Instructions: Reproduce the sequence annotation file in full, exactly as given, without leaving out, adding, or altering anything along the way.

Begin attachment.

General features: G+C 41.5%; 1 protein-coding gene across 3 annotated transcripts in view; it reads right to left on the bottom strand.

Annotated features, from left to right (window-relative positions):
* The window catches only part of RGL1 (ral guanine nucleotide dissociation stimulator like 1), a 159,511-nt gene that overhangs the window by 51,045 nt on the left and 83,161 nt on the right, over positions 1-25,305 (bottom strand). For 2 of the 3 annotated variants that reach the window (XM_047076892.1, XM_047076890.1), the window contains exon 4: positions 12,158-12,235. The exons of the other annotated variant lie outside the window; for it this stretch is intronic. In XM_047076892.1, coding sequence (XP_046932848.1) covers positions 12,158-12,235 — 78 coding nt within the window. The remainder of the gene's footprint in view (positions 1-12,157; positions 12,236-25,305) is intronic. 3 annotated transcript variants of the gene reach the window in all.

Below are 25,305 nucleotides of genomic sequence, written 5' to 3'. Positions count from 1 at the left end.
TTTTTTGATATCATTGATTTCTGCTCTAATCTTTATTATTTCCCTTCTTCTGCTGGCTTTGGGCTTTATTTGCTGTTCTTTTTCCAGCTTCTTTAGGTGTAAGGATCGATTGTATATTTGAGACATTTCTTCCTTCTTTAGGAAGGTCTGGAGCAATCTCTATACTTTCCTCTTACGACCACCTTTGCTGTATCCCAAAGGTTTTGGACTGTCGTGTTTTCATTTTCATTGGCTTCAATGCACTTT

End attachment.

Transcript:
General features: G+C 41.5%; 1 protein-coding gene across 3 annotated transcripts in view; it reads right to left on the bottom strand.

Annotated features, from left to right (window-relative positions):
* The window catches only part of RGL1 (ral guanine nucleotide dissociation stimulator like 1), a 159,511-nt gene that overhangs the window by 51,045 nt on the left and 83,161 nt on the right, over positions 1-25,305 (bottom strand). For 2 of the 3 annotated variants that reach the window (XM_047076892.1, XM_047076890.1), the window contains exon 4: positions 12,158-12,235. The exons of the other annotated variant lie outside the window; for it this stretch is intronic. In XM_047076892.1, coding sequence (XP_046932848.1) covers positions 12,158-12,235 — 78 coding nt within the window. The remainder of the gene's footprint in view (positions 1-12,157; positions 12,236-25,305) is intronic. 3 annotated transcript variants of the gene reach the window in all.

Below are 25,305 nucleotides of genomic sequence, written 5' to 3'. Positions count from 1 at the left end.
TTTTTTGATATCATTGATTTCTGCTCTAATCTTTATTATTTCCCTTCTTCTGCTGGCTTTGGGCTTTATTTGCTGTTCTTTTTCCAGCTTCTTTAGGTGTAAGGATCGATTGTATATTTGAGACATTTCTTCCTTCTTTAGGAAGGTCTGGAGCAATCTCTATACTTTCCTCTTACGACCACCTTTGCTGTATCCCAAAGGTTTTGGACTGTCGTGTTTTCATTTTCATTGGCTTCAATGCACTTT